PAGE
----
# 15110 Fall 2012 [Kaynar/Touretzky]

## Lab 4 - Thursday, September 20, 2012

### Deliverables

1. timings.txt
2. all_odd.rb
3. bubble_sort.rb

Place these files in a lab4 folder. Before leaving lab, zip up the lab4 folder and hand in the zip file.

### CA Demonstration

• Configure your gedit: enable line numbers and bracket matching; change default tab width to 2.
• Setting up RubyLabs
• linear search function
def search(list, key)
len = list.length
index = 0
while index < len do
if list[index] == key then
return index
end
index = index + 1
end
return nil
end

• timing linear search for 300 in Array(200...400)

### Activities

1. Create an array whose elements contain the integers from 100,000 through 200,000, inclusive and set the variable big_list to contain that array.

1. Use the Rubylabs time { expr } construct to time how long it takes the search function above to find each of the following in big_list:

1. element at front (100000)
2. element in middle (150000)
3. element at back (200000)
4. element not in the list (3)

How long does each take?

2. If you repeat the same searches, does it take exactly the same amount of time? Why do you think this is?

3. How would you describe the relationship between the position of the item you are searching for in the list and how long it takes to find that item? (Is the search time independent of the position, or is there some mathematical relationship between the two quantities?)

2. In all_odd.rb, write a Ruby function all_odd?(list) that takes an integer list as an argument and returns true if all the elements in the list are odd numbers and false otherwise.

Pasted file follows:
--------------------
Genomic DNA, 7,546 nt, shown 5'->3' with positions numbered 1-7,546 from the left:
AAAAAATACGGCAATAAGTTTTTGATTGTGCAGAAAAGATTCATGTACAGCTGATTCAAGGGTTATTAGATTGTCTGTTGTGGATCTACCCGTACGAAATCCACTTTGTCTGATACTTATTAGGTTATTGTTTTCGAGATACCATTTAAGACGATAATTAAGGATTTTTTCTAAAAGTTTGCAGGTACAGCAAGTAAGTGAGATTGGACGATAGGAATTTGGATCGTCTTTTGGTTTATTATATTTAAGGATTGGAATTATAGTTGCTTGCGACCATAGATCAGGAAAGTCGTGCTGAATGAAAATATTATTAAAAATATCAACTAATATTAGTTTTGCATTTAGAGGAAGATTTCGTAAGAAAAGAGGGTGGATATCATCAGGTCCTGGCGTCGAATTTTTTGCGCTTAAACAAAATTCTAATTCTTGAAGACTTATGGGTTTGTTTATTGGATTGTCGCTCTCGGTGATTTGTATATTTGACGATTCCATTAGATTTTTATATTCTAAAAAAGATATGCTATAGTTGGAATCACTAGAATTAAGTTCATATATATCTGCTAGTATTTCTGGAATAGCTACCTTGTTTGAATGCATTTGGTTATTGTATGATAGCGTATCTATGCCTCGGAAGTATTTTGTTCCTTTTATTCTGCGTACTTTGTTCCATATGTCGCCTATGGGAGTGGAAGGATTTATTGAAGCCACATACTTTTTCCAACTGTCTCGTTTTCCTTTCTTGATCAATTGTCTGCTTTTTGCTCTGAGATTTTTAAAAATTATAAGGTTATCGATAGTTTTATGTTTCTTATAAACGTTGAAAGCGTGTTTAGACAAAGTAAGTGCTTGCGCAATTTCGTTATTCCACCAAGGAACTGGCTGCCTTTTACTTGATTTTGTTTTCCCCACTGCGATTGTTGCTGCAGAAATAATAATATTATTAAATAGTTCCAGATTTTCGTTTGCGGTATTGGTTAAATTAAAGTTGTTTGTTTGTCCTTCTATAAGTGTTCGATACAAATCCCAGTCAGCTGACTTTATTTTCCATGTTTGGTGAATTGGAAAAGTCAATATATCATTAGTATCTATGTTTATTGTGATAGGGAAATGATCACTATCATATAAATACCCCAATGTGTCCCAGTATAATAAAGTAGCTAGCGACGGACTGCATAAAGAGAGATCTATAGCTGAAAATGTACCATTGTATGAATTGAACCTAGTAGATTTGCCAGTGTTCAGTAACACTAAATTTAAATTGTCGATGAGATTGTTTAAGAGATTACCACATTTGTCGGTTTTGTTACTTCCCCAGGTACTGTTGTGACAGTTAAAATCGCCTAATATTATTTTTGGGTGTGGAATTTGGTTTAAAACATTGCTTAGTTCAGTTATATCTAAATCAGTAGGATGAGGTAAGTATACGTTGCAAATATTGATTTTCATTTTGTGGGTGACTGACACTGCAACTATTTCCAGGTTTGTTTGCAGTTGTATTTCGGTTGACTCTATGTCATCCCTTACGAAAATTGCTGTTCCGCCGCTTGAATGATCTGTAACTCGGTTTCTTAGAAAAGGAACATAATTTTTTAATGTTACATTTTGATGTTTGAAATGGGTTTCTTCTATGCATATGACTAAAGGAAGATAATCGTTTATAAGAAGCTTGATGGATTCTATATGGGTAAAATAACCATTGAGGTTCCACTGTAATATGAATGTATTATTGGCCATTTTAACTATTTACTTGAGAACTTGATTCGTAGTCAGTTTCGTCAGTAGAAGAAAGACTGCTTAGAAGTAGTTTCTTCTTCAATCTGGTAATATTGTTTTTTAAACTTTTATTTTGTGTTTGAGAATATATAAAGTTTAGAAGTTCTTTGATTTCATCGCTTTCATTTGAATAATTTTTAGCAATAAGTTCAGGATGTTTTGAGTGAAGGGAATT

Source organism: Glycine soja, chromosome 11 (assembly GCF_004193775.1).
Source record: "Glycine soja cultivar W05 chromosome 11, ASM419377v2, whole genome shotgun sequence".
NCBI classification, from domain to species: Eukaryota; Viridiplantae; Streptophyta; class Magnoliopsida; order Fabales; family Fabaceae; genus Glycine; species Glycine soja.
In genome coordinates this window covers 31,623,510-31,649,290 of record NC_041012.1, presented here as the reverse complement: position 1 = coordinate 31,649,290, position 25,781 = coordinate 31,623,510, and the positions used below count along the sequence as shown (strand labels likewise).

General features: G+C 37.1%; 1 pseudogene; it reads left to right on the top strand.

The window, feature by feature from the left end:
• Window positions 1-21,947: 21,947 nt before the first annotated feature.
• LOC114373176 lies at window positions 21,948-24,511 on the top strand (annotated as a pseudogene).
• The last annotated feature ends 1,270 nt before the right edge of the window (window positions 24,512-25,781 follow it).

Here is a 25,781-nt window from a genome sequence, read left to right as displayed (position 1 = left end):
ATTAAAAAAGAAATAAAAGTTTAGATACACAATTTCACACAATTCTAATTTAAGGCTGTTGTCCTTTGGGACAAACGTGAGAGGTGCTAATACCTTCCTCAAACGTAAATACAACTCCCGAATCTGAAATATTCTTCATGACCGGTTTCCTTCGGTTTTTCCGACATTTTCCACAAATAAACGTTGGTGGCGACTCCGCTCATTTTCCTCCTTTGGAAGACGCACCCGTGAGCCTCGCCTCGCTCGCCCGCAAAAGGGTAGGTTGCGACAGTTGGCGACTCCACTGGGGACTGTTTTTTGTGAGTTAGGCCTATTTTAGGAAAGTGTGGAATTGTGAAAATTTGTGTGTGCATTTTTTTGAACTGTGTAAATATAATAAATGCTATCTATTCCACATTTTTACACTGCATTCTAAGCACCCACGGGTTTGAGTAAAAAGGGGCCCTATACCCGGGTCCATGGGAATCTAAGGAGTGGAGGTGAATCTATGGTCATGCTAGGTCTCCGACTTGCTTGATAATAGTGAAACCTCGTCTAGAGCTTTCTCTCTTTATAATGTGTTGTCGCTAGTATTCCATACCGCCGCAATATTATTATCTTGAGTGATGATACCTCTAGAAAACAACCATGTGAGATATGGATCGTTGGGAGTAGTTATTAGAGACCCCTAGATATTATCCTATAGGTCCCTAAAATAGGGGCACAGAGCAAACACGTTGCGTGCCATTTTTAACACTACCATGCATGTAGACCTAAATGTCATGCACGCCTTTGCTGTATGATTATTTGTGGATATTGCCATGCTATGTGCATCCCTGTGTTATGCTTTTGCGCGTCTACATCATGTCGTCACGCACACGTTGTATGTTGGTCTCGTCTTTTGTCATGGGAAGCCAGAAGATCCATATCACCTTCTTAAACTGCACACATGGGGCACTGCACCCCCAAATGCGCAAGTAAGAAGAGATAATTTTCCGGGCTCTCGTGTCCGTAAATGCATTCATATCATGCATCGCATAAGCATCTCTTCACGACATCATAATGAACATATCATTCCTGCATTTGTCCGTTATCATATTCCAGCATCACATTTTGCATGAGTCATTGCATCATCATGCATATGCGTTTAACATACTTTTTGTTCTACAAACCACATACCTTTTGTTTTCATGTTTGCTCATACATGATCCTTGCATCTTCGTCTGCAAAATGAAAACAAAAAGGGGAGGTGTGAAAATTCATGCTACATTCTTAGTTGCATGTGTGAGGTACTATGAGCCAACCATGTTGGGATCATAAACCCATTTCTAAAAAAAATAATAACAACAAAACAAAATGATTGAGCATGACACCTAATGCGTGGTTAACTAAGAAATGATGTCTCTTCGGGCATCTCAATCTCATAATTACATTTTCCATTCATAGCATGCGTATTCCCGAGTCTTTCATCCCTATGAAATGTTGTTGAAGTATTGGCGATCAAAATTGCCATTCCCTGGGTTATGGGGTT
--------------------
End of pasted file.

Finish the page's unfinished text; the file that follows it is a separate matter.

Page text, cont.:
Example:

>> 3.odd?
=> true
>> 4.odd?
=> false
>> all_odd?([1, 3, 7, 11, 99])
=> true
>> all_odd?([1, 4, 7, 14, 99])
=> false

3. In bubble_sort.rb, write a Ruby function bsort!(list) that will arrange the elements of the array list in descending order. (Note, the "!" is part of the name of the function. There is a convention among Ruby programmers to add exclamation points to the names of functions that modify their arguments or the object to which they belong.)

Use the following algorithm:

1. Set n to the length of list.
2. Repeat the following $$n-1$$ times:
1. For each integer $$j$$ from 0 through two less than the length of list, do the following:
1. If the element at index $$j$$ in list is less than the element at index $$j+1$$ in list, then do the following:
1. Set temp to the value of the element at index $$j$$ in list.
2. Set the value of the element at index $$j$$ in list to the value of the element at index $$j+1$$ in list.
3. Set the value of the element at index $$j+1$$ in list to the value of temp.
3. Return list.

Example:

>> a = [-2, 5, 0, -4, 8, 0, 9]
=> [-2, 5, 0, -4, 8, 0, 9]
>> bsort!(a)
=> [9, 8, 5, 0, 0, -2, -4]
>> a
=> [9, 8, 5, 0, 0, -2, -4]


Challenge:

• The above algorithm repeats step II.A.1 more times than is necessary. Modify your code to restrict the range of $$j$$, so that unnecessary executions of II.A.1 are avoided.

• In the algorithm given above, the number of times the loop is repeated is independent of the contents of list. Modify the algorithm so that it detects when list has become sorted and returns nil immediately.